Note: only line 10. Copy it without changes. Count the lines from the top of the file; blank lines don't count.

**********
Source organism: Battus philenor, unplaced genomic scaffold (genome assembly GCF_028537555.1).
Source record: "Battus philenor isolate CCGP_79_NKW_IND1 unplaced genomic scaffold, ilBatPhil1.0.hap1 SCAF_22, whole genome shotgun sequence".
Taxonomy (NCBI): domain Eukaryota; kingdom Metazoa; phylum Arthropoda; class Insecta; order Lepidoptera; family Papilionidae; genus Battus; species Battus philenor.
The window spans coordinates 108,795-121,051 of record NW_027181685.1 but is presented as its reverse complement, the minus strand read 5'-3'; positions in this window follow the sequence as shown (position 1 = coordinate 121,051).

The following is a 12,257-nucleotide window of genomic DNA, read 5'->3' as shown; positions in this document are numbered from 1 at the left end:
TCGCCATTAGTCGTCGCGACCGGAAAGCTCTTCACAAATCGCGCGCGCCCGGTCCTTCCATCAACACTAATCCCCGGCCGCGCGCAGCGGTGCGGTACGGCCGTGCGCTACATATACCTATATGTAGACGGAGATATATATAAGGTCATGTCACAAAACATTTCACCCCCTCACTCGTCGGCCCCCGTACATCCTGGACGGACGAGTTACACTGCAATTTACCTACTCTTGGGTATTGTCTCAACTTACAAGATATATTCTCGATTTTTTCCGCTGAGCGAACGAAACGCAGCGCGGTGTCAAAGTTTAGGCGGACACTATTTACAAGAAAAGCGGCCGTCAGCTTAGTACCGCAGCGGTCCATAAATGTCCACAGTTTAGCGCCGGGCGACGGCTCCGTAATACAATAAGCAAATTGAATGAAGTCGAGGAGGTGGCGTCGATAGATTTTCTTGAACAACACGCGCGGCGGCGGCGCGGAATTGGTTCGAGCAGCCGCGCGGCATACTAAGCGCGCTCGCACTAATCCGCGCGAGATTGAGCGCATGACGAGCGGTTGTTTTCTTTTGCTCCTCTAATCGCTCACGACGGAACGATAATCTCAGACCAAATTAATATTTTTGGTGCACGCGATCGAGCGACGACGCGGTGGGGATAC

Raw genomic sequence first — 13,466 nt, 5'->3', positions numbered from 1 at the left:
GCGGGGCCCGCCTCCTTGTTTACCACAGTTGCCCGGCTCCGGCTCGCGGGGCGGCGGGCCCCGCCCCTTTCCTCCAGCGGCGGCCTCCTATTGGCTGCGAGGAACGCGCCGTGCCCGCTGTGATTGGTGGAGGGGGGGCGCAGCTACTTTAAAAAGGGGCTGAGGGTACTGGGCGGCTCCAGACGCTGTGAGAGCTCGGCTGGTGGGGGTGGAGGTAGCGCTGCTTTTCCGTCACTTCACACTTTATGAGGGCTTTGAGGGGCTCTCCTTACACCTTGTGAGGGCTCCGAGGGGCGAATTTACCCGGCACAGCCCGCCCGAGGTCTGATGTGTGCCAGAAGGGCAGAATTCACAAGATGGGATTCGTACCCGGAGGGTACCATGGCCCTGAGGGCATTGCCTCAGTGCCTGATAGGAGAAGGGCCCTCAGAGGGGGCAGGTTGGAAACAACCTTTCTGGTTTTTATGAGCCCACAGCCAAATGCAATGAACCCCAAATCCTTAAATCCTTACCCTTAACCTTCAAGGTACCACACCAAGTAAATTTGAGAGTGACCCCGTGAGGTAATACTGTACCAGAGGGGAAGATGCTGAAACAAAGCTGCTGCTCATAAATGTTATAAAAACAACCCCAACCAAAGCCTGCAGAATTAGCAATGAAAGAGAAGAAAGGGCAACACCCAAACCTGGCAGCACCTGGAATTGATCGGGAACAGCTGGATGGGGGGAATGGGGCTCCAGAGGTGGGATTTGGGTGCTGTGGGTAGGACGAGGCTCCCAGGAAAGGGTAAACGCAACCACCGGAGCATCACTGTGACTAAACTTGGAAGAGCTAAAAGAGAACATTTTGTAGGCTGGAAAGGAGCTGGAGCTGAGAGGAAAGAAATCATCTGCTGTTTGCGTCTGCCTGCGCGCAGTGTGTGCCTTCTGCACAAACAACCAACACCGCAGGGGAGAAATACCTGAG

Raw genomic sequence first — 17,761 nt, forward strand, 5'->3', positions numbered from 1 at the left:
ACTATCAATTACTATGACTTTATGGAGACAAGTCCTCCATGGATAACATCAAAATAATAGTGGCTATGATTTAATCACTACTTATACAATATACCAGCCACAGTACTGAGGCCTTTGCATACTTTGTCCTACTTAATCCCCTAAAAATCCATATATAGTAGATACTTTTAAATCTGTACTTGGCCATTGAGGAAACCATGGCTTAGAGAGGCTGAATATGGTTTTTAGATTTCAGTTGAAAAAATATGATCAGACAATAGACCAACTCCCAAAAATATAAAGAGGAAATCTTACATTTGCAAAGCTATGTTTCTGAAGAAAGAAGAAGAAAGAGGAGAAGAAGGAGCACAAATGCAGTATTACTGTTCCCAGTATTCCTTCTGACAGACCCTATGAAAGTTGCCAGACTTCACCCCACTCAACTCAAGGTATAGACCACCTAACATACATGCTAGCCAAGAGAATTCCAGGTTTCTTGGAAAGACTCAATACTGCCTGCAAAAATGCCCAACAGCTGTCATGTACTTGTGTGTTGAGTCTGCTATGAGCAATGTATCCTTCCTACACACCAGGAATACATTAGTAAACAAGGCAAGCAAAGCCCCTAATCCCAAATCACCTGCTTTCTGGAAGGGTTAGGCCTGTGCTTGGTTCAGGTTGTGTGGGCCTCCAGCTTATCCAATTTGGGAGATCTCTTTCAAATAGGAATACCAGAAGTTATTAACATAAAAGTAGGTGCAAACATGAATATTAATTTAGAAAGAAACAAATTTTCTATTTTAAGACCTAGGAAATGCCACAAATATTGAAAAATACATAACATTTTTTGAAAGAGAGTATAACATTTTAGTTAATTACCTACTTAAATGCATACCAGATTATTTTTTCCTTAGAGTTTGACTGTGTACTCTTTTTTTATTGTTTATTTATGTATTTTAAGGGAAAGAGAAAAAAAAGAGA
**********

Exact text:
ACTATCAATTACTATGACTTTATGGAGACAAGTCCTCCATGGATAACATCAAAATAATAGTGGCTATGATTTAATCACTACTTATACAATATACCAGCCACAGTACTGAGGCCTTTGCATACTTTGTCCTACTTAATCCCCTAAAAATCCATATATAGTAGATACTTTTAAATCTGTACTTGGCCATTGAGGAAACCATGGCTTAGAGAGGCTGAATATGGTTTTTAGATTTCAGTTGAAAAAATATGATCAGACAATAGACCAACTCCCAAAAATATAAAGAGGAAATCTTACATTTGCAAAGCTATGTTTCTGAAGAAAGAAGAAGAAAGAGGAGAAGAAGGAGCACAAATGCAGTATTACTGTTCCCAGTATTCCTTCTGACAGACCCTATGAAAGTTGCCAGACTTCACCCCACTCAACTCAAGGTATAGACCACCTAACATACATGCTAGCCAAGAGAATTCCAGGTTTCTTGGAAAGACTCAATACTGCCTGCAAAAATGCCCAACAGCTGTCATGTACTTGTGTGTTGAGTCTGCTATGAGCAATGTATCCTTCCTACACACCAGGAATACATTAGTAAACAAGGCAAGCAAAGCCCCTAATCCCAAATCACCTGCTTTCTGGAAGGGTTAGGCCTGTGCTTGGTTCAGGTTGTGTGGGCCTCCAGCTTATCCAATTTGGGAGATCTCTTTCAAATAGGAATACCAGAAGTTATTAACATAAAAGTAGGTGCAAACATGAATATTAATTTAGAAAGAAACAAATTTTCTATTTTAAGACCTAGGAAATGCCACAAATATTGAAAAATACATAACATTTTTTGAAAGAGAGTATAACATTTTAGTTAATTACCTACTTAAATGCATACCAGATTATTTTTTCCTTAGAGTTTGACTGTGTACTCTTTTTTTATTGTTTATTTATGTATTTTAAGGGAAAGAGAAAAAAAAGAGA